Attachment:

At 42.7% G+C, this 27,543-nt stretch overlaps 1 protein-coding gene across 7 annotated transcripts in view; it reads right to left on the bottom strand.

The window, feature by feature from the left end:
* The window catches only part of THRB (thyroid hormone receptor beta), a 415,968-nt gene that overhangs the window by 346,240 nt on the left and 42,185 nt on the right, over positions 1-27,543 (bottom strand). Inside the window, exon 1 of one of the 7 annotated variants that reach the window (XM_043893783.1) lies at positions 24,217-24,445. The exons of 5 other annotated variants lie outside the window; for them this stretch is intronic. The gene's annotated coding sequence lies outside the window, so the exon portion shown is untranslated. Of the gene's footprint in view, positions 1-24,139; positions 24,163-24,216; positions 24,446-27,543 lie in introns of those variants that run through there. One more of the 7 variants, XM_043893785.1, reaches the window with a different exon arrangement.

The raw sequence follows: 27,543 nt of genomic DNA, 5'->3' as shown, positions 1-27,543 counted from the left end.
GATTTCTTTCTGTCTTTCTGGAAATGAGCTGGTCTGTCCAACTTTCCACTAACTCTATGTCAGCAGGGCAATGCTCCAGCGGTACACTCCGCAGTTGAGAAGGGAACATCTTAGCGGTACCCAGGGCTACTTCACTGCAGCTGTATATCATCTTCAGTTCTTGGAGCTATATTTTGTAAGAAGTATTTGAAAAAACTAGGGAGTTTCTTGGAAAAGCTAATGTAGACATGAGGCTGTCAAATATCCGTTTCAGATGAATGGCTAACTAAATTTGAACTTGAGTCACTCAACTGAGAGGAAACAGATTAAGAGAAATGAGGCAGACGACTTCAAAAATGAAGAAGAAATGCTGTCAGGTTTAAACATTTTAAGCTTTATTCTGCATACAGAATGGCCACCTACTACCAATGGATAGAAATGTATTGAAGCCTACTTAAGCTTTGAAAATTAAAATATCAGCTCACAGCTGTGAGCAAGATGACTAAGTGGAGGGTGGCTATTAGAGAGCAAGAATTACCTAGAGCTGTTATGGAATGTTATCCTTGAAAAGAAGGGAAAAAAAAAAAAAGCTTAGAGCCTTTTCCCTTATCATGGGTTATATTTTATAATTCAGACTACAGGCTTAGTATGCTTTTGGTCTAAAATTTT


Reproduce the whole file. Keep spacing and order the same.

At 42.7% G+C, this 27,543-nt stretch overlaps 1 protein-coding gene across 7 annotated transcripts in view; it reads right to left on the bottom strand.

The window, feature by feature from the left end:
* The window catches only part of THRB (thyroid hormone receptor beta), a 415,968-nt gene that overhangs the window by 346,240 nt on the left and 42,185 nt on the right, over positions 1-27,543 (bottom strand). Inside the window, exon 1 of one of the 7 annotated variants that reach the window (XM_043893783.1) lies at positions 24,217-24,445. The exons of 5 other annotated variants lie outside the window; for them this stretch is intronic. The gene's annotated coding sequence lies outside the window, so the exon portion shown is untranslated. Of the gene's footprint in view, positions 1-24,139; positions 24,163-24,216; positions 24,446-27,543 lie in introns of those variants that run through there. One more of the 7 variants, XM_043893785.1, reaches the window with a different exon arrangement.

The raw sequence follows: 27,543 nt of genomic DNA, 5'->3' as shown, positions 1-27,543 counted from the left end.
GATTTCTTTCTGTCTTTCTGGAAATGAGCTGGTCTGTCCAACTTTCCACTAACTCTATGTCAGCAGGGCAATGCTCCAGCGGTACACTCCGCAGTTGAGAAGGGAACATCTTAGCGGTACCCAGGGCTACTTCACTGCAGCTGTATATCATCTTCAGTTCTTGGAGCTATATTTTGTAAGAAGTATTTGAAAAAACTAGGGAGTTTCTTGGAAAAGCTAATGTAGACATGAGGCTGTCAAATATCCGTTTCAGATGAATGGCTAACTAAATTTGAACTTGAGTCACTCAACTGAGAGGAAACAGATTAAGAGAAATGAGGCAGACGACTTCAAAAATGAAGAAGAAATGCTGTCAGGTTTAAACATTTTAAGCTTTATTCTGCATACAGAATGGCCACCTACTACCAATGGATAGAAATGTATTGAAGCCTACTTAAGCTTTGAAAATTAAAATATCAGCTCACAGCTGTGAGCAAGATGACTAAGTGGAGGGTGGCTATTAGAGAGCAAGAATTACCTAGAGCTGTTATGGAATGTTATCCTTGAAAAGAAGGGAAAAAAAAAAAAAGCTTAGAGCCTTTTCCCTTATCATGGGTTATATTTTATAATTCAGACTACAGGCTTAGTATGCTTTTGGTCTAAAATTTT